After I felt like Peter had enough time to snap enough photos, I walked back to person #1. I assumed person #1 had figured out that someone on the ledge was taking photos of me, so I didn’t even explain myself, which was a little regrettable. I thanked him, and we went our separate ways.

I met back up with Peter and took a few more photos, and then we began our descent to the parking lot. Traffic on the trail coming up to the top seemed heavier than when we hiked up.


This hike gets a difficulty rating of 4/10.

It took us 76 minutes to hike up (outbound) and 80 minutes to hike down (return).

Unlike our prior hikes, I tracked the outbound and return hikes separately.

I did not take any photos on the outbound journey, and we didn’t stop on our way up. All photos were taken on the return journey, which overstated the time by 15 minutes.

What we’d do differently

What would we do differently if we were to do our hike over again?



Below is a list of resources we used to prep for the hike.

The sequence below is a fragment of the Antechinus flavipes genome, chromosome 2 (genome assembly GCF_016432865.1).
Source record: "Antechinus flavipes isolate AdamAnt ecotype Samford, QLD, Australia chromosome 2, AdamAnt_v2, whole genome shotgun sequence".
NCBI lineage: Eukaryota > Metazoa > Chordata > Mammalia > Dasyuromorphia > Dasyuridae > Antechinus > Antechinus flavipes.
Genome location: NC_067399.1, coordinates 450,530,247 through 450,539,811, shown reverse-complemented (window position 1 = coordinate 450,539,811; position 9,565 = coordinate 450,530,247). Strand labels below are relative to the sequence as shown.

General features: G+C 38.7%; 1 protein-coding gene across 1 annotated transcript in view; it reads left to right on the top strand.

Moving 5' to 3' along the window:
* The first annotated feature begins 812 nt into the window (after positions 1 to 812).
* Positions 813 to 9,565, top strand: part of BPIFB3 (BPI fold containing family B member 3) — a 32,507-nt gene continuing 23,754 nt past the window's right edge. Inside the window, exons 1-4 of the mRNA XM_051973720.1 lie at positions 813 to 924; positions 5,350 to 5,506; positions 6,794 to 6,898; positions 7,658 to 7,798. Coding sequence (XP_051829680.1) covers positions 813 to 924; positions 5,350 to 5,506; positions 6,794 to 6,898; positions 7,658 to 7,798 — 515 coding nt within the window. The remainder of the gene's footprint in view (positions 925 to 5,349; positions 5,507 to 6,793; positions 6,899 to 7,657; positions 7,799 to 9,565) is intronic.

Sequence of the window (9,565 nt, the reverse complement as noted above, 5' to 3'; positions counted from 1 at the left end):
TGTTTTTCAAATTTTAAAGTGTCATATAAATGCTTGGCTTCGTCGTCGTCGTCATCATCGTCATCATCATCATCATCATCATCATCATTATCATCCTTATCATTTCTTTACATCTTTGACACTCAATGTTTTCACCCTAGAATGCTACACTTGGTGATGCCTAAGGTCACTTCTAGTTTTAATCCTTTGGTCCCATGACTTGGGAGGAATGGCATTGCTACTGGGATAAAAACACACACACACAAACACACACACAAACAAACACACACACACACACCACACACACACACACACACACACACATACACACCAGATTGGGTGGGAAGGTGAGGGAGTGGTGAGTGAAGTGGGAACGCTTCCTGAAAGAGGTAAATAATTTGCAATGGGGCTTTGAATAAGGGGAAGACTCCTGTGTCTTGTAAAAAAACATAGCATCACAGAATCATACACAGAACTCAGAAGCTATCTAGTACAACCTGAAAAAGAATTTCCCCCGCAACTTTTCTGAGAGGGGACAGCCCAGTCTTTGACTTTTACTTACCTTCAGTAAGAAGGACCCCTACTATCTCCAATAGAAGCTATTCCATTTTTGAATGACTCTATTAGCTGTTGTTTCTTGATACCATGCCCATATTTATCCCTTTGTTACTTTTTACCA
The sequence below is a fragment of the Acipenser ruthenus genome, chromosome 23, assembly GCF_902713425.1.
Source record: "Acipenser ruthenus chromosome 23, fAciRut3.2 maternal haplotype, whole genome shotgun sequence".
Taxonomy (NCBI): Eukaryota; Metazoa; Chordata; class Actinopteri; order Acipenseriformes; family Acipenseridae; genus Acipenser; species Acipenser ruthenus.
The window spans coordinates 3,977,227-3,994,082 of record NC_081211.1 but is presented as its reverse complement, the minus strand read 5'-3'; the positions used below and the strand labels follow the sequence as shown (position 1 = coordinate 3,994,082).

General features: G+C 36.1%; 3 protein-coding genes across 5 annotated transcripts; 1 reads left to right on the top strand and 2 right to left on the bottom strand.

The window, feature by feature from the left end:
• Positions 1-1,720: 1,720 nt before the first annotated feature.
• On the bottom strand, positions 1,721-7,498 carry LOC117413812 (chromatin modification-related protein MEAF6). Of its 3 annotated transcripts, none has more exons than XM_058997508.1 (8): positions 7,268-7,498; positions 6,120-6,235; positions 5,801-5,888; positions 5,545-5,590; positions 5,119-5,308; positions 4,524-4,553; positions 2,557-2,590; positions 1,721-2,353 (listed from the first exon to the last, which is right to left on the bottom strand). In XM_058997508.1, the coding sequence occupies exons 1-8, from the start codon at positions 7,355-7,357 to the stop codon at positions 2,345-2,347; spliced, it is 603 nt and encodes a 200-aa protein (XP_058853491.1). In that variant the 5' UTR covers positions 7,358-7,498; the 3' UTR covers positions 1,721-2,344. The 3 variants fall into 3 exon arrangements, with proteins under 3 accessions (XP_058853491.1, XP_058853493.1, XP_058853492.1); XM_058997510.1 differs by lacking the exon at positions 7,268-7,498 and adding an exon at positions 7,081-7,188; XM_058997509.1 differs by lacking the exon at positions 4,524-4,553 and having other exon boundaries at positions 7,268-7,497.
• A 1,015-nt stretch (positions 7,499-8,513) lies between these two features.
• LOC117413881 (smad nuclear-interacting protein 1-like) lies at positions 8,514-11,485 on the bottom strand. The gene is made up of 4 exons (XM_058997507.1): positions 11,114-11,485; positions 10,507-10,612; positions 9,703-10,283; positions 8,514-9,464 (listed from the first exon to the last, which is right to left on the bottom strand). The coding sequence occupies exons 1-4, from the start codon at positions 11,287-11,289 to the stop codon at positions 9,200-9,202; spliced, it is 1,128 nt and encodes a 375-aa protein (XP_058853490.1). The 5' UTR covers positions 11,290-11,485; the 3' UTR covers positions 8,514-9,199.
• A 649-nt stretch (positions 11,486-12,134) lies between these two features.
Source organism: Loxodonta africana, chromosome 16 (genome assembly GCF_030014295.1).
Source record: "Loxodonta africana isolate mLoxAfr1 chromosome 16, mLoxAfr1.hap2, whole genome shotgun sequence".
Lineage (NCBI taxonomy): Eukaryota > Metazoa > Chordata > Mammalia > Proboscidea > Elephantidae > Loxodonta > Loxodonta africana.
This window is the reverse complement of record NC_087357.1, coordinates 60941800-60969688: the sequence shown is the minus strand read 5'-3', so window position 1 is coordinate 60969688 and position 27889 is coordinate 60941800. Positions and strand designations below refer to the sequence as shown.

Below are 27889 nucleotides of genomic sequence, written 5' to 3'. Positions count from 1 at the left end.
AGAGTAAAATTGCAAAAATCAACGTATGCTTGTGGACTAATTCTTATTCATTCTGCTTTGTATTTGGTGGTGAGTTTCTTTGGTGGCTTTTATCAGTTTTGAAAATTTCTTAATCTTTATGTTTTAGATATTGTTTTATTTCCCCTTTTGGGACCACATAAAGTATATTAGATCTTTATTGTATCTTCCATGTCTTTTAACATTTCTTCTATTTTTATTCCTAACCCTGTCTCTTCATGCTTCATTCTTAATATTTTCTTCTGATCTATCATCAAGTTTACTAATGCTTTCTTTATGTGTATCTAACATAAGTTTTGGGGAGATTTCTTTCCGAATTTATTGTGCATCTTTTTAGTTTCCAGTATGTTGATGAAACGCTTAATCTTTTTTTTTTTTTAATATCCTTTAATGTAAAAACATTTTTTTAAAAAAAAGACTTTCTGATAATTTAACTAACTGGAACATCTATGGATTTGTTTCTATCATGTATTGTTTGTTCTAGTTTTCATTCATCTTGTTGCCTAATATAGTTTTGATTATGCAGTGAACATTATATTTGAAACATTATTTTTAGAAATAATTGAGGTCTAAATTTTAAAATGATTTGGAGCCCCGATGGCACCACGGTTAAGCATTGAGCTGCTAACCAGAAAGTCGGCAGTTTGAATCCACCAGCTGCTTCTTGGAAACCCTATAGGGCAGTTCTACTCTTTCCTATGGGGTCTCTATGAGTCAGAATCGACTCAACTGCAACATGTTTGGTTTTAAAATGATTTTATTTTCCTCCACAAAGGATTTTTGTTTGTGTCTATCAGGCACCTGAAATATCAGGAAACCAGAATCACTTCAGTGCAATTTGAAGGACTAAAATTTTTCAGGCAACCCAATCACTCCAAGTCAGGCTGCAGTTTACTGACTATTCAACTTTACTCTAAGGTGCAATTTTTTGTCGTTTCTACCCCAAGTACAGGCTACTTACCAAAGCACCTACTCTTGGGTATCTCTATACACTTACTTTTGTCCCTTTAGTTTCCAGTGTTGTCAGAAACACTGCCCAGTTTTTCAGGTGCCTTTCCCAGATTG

Norway’s weather forecasting systemLink
Wikipedia – PreikestolenLink
AllTrails – PreikestolenLink
Visit Norway – PreikestolenLink

Next: our hike to Kjeragbolten.

1 comment on “Preikestolen hike (Lysefjord)

  1. Amazing photos!

What's on your mind?

Fill in your details below or click an icon to log in: Logo

You are commenting using your account. Log Out /  Change )

Twitter picture

You are commenting using your Twitter account. Log Out /  Change )

Facebook photo

You are commenting using your Facebook account. Log Out /  Change )

Connecting to %s

This site uses Akismet to reduce spam. Learn how your comment data is processed.